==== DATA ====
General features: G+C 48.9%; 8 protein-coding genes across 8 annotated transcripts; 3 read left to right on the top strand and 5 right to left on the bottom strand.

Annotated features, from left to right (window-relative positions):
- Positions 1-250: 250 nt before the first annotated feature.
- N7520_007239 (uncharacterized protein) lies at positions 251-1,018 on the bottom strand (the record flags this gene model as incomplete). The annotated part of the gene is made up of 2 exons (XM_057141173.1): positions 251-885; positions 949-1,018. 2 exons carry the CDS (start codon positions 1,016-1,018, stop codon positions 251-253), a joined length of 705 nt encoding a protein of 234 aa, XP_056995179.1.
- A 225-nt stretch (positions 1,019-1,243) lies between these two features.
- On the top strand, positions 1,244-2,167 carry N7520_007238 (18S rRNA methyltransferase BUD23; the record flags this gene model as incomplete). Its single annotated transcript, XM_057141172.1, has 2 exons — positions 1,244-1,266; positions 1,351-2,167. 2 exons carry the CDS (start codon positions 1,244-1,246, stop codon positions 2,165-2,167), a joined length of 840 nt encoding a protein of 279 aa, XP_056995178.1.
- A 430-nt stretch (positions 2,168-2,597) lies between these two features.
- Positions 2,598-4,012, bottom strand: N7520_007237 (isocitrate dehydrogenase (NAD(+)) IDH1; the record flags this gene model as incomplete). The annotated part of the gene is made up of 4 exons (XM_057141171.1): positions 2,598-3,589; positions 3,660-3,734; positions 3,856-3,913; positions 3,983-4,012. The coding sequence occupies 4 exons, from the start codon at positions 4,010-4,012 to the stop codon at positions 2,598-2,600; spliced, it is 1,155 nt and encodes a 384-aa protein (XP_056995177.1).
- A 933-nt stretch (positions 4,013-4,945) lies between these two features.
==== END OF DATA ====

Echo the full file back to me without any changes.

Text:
General features: G+C 48.9%; 8 protein-coding genes across 8 annotated transcripts; 3 read left to right on the top strand and 5 right to left on the bottom strand.

Annotated features, from left to right (window-relative positions):
- Positions 1-250: 250 nt before the first annotated feature.
- N7520_007239 (uncharacterized protein) lies at positions 251-1,018 on the bottom strand (the record flags this gene model as incomplete). The annotated part of the gene is made up of 2 exons (XM_057141173.1): positions 251-885; positions 949-1,018. 2 exons carry the CDS (start codon positions 1,016-1,018, stop codon positions 251-253), a joined length of 705 nt encoding a protein of 234 aa, XP_056995179.1.
- A 225-nt stretch (positions 1,019-1,243) lies between these two features.
- On the top strand, positions 1,244-2,167 carry N7520_007238 (18S rRNA methyltransferase BUD23; the record flags this gene model as incomplete). Its single annotated transcript, XM_057141172.1, has 2 exons — positions 1,244-1,266; positions 1,351-2,167. 2 exons carry the CDS (start codon positions 1,244-1,246, stop codon positions 2,165-2,167), a joined length of 840 nt encoding a protein of 279 aa, XP_056995178.1.
- A 430-nt stretch (positions 2,168-2,597) lies between these two features.
- Positions 2,598-4,012, bottom strand: N7520_007237 (isocitrate dehydrogenase (NAD(+)) IDH1; the record flags this gene model as incomplete). The annotated part of the gene is made up of 4 exons (XM_057141171.1): positions 2,598-3,589; positions 3,660-3,734; positions 3,856-3,913; positions 3,983-4,012. The coding sequence occupies 4 exons, from the start codon at positions 4,010-4,012 to the stop codon at positions 2,598-2,600; spliced, it is 1,155 nt and encodes a 384-aa protein (XP_056995177.1).
- A 933-nt stretch (positions 4,013-4,945) lies between these two features.